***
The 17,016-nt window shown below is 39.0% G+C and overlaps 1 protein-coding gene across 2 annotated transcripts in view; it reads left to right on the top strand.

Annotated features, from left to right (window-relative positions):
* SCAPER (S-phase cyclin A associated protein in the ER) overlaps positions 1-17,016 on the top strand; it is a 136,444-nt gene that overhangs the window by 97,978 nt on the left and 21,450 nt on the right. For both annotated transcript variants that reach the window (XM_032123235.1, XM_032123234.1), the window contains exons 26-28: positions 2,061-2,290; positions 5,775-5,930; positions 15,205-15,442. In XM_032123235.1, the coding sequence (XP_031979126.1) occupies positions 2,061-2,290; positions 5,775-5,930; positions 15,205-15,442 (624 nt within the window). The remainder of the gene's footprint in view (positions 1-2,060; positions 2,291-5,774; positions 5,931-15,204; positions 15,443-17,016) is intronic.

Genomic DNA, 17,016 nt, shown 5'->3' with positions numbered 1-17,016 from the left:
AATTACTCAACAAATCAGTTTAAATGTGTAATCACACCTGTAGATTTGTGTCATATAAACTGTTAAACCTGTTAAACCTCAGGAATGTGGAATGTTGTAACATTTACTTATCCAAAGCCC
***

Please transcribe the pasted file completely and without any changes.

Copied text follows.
The 17,016-nt window shown below is 39.0% G+C and overlaps 1 protein-coding gene across 2 annotated transcripts in view; it reads left to right on the top strand.

Annotated features, from left to right (window-relative positions):
* SCAPER (S-phase cyclin A associated protein in the ER) overlaps positions 1-17,016 on the top strand; it is a 136,444-nt gene that overhangs the window by 97,978 nt on the left and 21,450 nt on the right. For both annotated transcript variants that reach the window (XM_032123235.1, XM_032123234.1), the window contains exons 26-28: positions 2,061-2,290; positions 5,775-5,930; positions 15,205-15,442. In XM_032123235.1, the coding sequence (XP_031979126.1) occupies positions 2,061-2,290; positions 5,775-5,930; positions 15,205-15,442 (624 nt within the window). The remainder of the gene's footprint in view (positions 1-2,060; positions 2,291-5,774; positions 5,931-15,204; positions 15,443-17,016) is intronic.

Genomic DNA, 17,016 nt, shown 5'->3' with positions numbered 1-17,016 from the left:
AATTACTCAACAAATCAGTTTAAATGTGTAATCACACCTGTAGATTTGTGTCATATAAACTGTTAAACCTGTTAAACCTCAGGAATGTGGAATGTTGTAACATTTACTTATCCAAAGCCC